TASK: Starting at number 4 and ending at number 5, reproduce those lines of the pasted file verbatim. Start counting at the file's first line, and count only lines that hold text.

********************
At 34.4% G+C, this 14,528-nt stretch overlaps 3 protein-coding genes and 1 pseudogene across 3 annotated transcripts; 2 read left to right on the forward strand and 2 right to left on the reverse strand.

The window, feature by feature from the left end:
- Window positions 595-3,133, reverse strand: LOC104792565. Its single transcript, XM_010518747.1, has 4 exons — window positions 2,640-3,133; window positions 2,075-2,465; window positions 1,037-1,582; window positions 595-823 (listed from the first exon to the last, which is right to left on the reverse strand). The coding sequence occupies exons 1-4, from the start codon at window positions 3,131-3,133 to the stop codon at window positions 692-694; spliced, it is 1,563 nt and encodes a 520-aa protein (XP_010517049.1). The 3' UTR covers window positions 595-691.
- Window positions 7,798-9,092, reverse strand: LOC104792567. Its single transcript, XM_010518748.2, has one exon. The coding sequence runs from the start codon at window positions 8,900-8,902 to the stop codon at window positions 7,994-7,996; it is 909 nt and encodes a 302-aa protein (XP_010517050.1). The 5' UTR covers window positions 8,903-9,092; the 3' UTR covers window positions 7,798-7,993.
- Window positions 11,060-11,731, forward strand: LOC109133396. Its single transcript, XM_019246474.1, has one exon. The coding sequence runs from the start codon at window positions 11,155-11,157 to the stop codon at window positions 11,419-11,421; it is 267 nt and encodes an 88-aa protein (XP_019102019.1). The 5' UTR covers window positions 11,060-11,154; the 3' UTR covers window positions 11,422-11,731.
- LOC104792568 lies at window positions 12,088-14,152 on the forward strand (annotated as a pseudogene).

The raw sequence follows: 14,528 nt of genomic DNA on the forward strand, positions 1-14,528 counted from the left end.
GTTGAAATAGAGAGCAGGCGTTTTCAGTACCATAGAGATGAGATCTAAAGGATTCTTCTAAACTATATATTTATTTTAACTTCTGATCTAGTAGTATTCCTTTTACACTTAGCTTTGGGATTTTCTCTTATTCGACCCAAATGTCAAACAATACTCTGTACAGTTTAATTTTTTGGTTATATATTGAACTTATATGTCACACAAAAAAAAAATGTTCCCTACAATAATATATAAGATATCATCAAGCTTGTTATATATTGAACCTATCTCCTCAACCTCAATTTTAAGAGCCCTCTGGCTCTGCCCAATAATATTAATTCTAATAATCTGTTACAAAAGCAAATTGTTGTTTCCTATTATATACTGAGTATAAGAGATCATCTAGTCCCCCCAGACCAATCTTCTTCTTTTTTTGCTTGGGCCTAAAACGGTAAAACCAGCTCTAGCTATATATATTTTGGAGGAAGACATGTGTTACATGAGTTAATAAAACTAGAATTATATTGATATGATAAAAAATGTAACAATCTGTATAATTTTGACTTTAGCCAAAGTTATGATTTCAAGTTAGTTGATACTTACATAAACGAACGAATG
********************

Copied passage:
- Window positions 7,798-9,092, reverse strand: LOC104792567. Its single transcript, XM_010518748.2, has one exon. The coding sequence runs from the start codon at window positions 8,900-8,902 to the stop codon at window positions 7,994-7,996; it is 909 nt and encodes a 302-aa protein (XP_010517050.1). The 5' UTR covers window positions 8,903-9,092; the 3' UTR covers window positions 7,798-7,993.
- Window positions 11,060-11,731, forward strand: LOC109133396. Its single transcript, XM_019246474.1, has one exon. The coding sequence runs from the start codon at window positions 11,155-11,157 to the stop codon at window positions 11,419-11,421; it is 267 nt and encodes an 88-aa protein (XP_019102019.1). The 5' UTR covers window positions 11,060-11,154; the 3' UTR covers window positions 11,422-11,731.